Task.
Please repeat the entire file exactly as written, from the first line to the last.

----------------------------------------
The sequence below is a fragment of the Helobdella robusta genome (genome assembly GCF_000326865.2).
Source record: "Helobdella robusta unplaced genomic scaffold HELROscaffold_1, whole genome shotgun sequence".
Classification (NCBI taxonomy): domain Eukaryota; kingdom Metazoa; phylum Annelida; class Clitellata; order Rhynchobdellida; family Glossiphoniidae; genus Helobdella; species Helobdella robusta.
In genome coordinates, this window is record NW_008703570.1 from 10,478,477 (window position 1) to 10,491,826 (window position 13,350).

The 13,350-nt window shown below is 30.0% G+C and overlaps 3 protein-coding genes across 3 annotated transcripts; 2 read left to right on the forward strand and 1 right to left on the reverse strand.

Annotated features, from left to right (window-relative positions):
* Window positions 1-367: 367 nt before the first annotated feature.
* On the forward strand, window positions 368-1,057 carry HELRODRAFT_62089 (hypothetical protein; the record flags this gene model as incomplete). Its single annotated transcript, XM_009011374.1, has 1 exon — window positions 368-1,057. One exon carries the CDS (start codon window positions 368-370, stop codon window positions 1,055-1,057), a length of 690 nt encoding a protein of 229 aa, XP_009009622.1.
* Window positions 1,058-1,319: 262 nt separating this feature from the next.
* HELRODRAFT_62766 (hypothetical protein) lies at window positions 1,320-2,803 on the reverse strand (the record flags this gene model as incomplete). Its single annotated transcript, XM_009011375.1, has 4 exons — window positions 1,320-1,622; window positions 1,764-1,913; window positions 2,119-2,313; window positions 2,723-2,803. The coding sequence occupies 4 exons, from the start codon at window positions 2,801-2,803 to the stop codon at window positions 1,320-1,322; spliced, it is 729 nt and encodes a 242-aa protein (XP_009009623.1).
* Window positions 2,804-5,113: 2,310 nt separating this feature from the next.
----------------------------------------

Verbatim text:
The sequence below is a fragment of the Helobdella robusta genome (genome assembly GCF_000326865.2).
Source record: "Helobdella robusta unplaced genomic scaffold HELROscaffold_1, whole genome shotgun sequence".
Classification (NCBI taxonomy): domain Eukaryota; kingdom Metazoa; phylum Annelida; class Clitellata; order Rhynchobdellida; family Glossiphoniidae; genus Helobdella; species Helobdella robusta.
In genome coordinates, this window is record NW_008703570.1 from 10,478,477 (window position 1) to 10,491,826 (window position 13,350).

The 13,350-nt window shown below is 30.0% G+C and overlaps 3 protein-coding genes across 3 annotated transcripts; 2 read left to right on the forward strand and 1 right to left on the reverse strand.

Annotated features, from left to right (window-relative positions):
* Window positions 1-367: 367 nt before the first annotated feature.
* On the forward strand, window positions 368-1,057 carry HELRODRAFT_62089 (hypothetical protein; the record flags this gene model as incomplete). Its single annotated transcript, XM_009011374.1, has 1 exon — window positions 368-1,057. One exon carries the CDS (start codon window positions 368-370, stop codon window positions 1,055-1,057), a length of 690 nt encoding a protein of 229 aa, XP_009009622.1.
* Window positions 1,058-1,319: 262 nt separating this feature from the next.
* HELRODRAFT_62766 (hypothetical protein) lies at window positions 1,320-2,803 on the reverse strand (the record flags this gene model as incomplete). Its single annotated transcript, XM_009011375.1, has 4 exons — window positions 1,320-1,622; window positions 1,764-1,913; window positions 2,119-2,313; window positions 2,723-2,803. The coding sequence occupies 4 exons, from the start codon at window positions 2,801-2,803 to the stop codon at window positions 1,320-1,322; spliced, it is 729 nt and encodes a 242-aa protein (XP_009009623.1).
* Window positions 2,804-5,113: 2,310 nt separating this feature from the next.